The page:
China’s Central Military Commissions After the NPC

Publication: China Brief Volume: 8 Issue: 7

The 11th National People’s Congress (NPC) stamped in the new leadership of the Central Military Commission (CMC) of the People’s Republic of China (PRC). Membership of the state organ’s CMC and the 17th CMC of the Communist Party of China (CPC) are identical, in that the state organ and the party organ are “two different names, one identical group” (liangkuai paizi yitao banzih), which ensures the continuance of the so-called “Chinese characteristics of military affairs” (Zhonguo junshitese) that guarantee the leadership of the party over the military (Central News Agency [Taiwan], March 17).

On March 16, the 11th National People’s Congress approved Guo Boxiong and Xu Caihou as vice-ministers of the state organ’s CMC, and Liang Guanglie, Chen Bingde, Li Jinai, Liao Xilong, Chang Wanquan, Jing Zhiyuan, Wu Shengli and Xu Qiliang as commissioners.

According to a Beijing analyst cited by the Hong Kong-based newspaper Wen Wei Pao, the state organ’s CMC and the party organ’s CPC have essentially become “one organization under two different names” (yige jigou liangkuai paizi), which is significant because the party via the CMC has strengthened its control over the defense and preparation for possible contingencies in the Taiwan Strait, and at the same time the country’s national defense and military modernization (Wen Wei Pao, March 16).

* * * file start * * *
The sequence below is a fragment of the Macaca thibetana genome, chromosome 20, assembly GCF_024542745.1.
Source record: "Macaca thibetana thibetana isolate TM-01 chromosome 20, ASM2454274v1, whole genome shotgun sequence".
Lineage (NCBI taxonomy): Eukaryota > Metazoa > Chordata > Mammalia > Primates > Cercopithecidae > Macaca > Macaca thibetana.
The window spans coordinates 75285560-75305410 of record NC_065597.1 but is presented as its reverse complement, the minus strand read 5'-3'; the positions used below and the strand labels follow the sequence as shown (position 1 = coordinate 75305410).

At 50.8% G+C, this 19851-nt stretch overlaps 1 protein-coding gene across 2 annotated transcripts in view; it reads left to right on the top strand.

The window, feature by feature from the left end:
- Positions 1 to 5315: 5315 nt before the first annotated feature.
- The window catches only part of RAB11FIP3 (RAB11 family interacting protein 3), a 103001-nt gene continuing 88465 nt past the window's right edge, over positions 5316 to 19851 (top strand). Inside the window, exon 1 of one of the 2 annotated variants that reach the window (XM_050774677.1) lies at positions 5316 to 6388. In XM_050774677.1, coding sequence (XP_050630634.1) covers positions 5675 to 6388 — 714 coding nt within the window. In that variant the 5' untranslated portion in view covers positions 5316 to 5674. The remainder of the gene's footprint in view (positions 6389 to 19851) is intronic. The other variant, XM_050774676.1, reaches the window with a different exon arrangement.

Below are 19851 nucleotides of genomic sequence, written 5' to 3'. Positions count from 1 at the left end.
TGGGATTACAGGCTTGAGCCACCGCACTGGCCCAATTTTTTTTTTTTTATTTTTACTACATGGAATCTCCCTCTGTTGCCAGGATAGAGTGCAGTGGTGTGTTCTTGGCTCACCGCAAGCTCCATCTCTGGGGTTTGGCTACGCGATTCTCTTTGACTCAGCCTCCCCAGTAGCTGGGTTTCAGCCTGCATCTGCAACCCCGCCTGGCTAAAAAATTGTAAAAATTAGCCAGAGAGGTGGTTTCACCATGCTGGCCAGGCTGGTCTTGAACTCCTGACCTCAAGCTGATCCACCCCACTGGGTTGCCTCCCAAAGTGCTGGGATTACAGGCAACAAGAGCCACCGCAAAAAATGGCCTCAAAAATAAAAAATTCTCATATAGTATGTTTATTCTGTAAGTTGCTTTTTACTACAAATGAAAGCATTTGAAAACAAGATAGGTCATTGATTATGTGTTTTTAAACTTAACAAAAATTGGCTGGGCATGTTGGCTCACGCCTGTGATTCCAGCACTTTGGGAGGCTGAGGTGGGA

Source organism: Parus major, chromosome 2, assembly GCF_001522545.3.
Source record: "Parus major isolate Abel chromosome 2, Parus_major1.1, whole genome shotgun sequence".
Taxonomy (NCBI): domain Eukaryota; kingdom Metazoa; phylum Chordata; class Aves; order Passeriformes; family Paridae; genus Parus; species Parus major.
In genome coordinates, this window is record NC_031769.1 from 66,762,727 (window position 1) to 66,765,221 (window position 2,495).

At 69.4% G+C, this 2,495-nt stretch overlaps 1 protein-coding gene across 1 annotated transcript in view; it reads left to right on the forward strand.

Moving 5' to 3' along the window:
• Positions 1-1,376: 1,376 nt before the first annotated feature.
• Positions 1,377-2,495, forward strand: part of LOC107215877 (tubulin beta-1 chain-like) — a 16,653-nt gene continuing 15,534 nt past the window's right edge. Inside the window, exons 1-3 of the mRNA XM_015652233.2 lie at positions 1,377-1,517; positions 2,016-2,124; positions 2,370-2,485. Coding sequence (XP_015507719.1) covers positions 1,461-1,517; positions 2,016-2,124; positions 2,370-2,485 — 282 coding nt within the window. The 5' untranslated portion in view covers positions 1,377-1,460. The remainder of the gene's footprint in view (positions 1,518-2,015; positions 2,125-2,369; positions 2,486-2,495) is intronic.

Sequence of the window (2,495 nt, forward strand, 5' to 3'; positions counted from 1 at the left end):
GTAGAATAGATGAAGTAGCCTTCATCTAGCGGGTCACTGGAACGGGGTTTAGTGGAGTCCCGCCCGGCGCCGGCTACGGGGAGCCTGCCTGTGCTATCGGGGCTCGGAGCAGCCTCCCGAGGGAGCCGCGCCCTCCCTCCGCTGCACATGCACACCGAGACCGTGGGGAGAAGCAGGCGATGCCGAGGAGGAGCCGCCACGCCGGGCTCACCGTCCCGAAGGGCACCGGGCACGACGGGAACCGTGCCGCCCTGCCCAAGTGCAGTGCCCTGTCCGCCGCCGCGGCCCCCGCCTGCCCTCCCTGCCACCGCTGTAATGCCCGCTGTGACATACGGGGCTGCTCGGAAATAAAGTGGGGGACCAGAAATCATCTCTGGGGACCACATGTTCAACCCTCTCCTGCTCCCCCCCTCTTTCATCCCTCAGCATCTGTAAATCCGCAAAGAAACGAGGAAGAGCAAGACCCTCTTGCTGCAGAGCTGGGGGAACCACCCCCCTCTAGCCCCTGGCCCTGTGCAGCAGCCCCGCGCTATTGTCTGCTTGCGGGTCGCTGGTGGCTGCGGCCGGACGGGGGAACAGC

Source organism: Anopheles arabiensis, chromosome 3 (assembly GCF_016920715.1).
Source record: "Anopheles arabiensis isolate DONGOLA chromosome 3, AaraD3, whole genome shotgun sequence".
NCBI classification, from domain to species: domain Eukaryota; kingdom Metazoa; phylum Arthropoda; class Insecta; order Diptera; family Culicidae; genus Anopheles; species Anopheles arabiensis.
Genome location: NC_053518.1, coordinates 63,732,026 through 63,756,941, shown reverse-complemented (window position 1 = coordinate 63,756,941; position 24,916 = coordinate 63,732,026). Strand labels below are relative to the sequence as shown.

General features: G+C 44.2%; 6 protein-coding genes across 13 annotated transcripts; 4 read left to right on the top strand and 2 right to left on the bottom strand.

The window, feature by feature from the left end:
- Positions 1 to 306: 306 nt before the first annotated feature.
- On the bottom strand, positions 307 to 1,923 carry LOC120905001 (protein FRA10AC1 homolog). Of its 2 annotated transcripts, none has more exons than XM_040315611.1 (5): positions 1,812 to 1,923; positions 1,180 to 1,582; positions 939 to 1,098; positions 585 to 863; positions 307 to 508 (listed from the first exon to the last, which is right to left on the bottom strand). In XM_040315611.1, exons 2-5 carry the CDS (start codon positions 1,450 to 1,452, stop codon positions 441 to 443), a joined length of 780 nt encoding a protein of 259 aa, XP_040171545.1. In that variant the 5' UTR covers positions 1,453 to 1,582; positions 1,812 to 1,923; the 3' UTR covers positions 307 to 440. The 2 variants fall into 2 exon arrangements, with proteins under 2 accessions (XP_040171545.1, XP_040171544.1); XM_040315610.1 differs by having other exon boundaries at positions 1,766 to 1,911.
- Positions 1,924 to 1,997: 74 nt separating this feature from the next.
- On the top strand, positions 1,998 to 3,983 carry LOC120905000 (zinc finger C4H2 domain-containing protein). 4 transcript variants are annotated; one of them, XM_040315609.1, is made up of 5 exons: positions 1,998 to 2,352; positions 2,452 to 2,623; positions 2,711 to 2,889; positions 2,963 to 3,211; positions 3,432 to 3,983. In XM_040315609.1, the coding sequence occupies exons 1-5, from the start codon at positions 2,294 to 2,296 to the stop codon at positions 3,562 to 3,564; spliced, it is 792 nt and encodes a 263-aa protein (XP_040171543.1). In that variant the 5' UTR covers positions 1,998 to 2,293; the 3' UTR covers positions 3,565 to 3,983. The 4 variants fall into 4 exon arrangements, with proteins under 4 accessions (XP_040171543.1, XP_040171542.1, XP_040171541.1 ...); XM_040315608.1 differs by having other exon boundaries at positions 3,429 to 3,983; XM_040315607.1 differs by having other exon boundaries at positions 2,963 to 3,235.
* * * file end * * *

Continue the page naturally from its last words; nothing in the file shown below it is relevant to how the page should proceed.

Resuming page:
Membership in the CMC remains at 11, however the traditional structure of having one executive vice-minister and three vice-ministers changed to one executive vice-minister and only two vice-ministers. Analysts see the change as consistent with measures undertaken in terms of managing succession in many provincial level party apparatuses throughout China, as an effort to reduce the size of executives to increase efficiency, which is a part of the comprehensive strategy of streamlining the Chinese bureaucracy (Central News Agency [Taiwan], March 17).

It should also be noted that the new commissioners to the CMC are young relative to the previous class: the average age of the members is 63.5 years old, the oldest is 67, and the youngest is 57 years old.

Additionally, the new commissioners come from different ranks of the military: ranging from the army, navy, air force and second artillery. For instance, Vice-Minister Guo Boxiong and Xu Caihou, Director of the General Logistics Department of the People’s Liberation Army Liao Xilong and Director of the General Armaments Department Chang Wanquan come from the army; Commissioner Li Jinai and Jing Zhiyuan are from the second artillery. While Commissioner Wu Shengli, a commander in the navy, Commissioner Xu Qiliang, a commander in the air force, as well as Chang Wangquan are new faces, the three are said to have extensive military experience and proven combat leadership credentials.

According to military analysts, the representations of the navy, air force and second artillery in the leadership command illustrates the determination of the PLA to become a comprehensive and technologically advanced modern army (Central News Agency [Taiwan], March 17).